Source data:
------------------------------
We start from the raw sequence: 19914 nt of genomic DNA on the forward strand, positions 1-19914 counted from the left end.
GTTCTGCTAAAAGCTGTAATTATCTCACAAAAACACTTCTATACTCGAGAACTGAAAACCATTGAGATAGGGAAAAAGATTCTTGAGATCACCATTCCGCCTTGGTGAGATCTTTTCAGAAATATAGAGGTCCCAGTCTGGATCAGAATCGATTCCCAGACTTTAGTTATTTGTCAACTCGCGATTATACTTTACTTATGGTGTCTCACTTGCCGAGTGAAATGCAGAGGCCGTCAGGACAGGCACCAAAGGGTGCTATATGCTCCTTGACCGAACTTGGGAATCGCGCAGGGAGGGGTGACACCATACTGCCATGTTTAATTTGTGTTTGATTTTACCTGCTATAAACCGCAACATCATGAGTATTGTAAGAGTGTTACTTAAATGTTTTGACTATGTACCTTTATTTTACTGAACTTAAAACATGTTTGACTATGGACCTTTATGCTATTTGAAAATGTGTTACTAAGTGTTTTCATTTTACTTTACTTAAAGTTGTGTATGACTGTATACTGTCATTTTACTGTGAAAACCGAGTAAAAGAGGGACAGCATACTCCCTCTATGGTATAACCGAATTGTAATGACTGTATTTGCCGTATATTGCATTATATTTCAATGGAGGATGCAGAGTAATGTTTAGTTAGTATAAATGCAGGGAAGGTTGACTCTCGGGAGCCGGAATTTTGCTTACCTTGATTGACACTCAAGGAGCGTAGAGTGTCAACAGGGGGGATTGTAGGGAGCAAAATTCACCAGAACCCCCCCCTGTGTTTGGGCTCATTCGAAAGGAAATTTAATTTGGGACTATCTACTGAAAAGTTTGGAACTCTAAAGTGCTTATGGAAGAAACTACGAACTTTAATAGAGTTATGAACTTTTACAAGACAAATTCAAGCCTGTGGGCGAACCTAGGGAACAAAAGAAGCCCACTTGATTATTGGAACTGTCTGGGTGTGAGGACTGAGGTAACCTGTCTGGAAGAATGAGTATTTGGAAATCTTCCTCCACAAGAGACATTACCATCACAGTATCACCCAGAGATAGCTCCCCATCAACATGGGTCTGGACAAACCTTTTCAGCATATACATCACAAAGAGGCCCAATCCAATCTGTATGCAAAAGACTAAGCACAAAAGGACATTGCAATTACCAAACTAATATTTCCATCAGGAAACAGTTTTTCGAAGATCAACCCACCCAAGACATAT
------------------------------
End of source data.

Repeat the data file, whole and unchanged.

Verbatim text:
We start from the raw sequence: 19914 nt of genomic DNA on the forward strand, positions 1-19914 counted from the left end.
GTTCTGCTAAAAGCTGTAATTATCTCACAAAAACACTTCTATACTCGAGAACTGAAAACCATTGAGATAGGGAAAAAGATTCTTGAGATCACCATTCCGCCTTGGTGAGATCTTTTCAGAAATATAGAGGTCCCAGTCTGGATCAGAATCGATTCCCAGACTTTAGTTATTTGTCAACTCGCGATTATACTTTACTTATGGTGTCTCACTTGCCGAGTGAAATGCAGAGGCCGTCAGGACAGGCACCAAAGGGTGCTATATGCTCCTTGACCGAACTTGGGAATCGCGCAGGGAGGGGTGACACCATACTGCCATGTTTAATTTGTGTTTGATTTTACCTGCTATAAACCGCAACATCATGAGTATTGTAAGAGTGTTACTTAAATGTTTTGACTATGTACCTTTATTTTACTGAACTTAAAACATGTTTGACTATGGACCTTTATGCTATTTGAAAATGTGTTACTAAGTGTTTTCATTTTACTTTACTTAAAGTTGTGTATGACTGTATACTGTCATTTTACTGTGAAAACCGAGTAAAAGAGGGACAGCATACTCCCTCTATGGTATAACCGAATTGTAATGACTGTATTTGCCGTATATTGCATTATATTTCAATGGAGGATGCAGAGTAATGTTTAGTTAGTATAAATGCAGGGAAGGTTGACTCTCGGGAGCCGGAATTTTGCTTACCTTGATTGACACTCAAGGAGCGTAGAGTGTCAACAGGGGGGATTGTAGGGAGCAAAATTCACCAGAACCCCCCCCTGTGTTTGGGCTCATTCGAAAGGAAATTTAATTTGGGACTATCTACTGAAAAGTTTGGAACTCTAAAGTGCTTATGGAAGAAACTACGAACTTTAATAGAGTTATGAACTTTTACAAGACAAATTCAAGCCTGTGGGCGAACCTAGGGAACAAAAGAAGCCCACTTGATTATTGGAACTGTCTGGGTGTGAGGACTGAGGTAACCTGTCTGGAAGAATGAGTATTTGGAAATCTTCCTCCACAAGAGACATTACCATCACAGTATCACCCAGAGATAGCTCCCCATCAACATGGGTCTGGACAAACCTTTTCAGCATATACATCACAAAGAGGCCCAATCCAATCTGTATGCAAAAGACTAAGCACAAAAGGACATTGCAATTACCAAACTAATATTTCCATCAGGAAACAGTTTTTCGAAGATCAACCCACCCAAGACATAT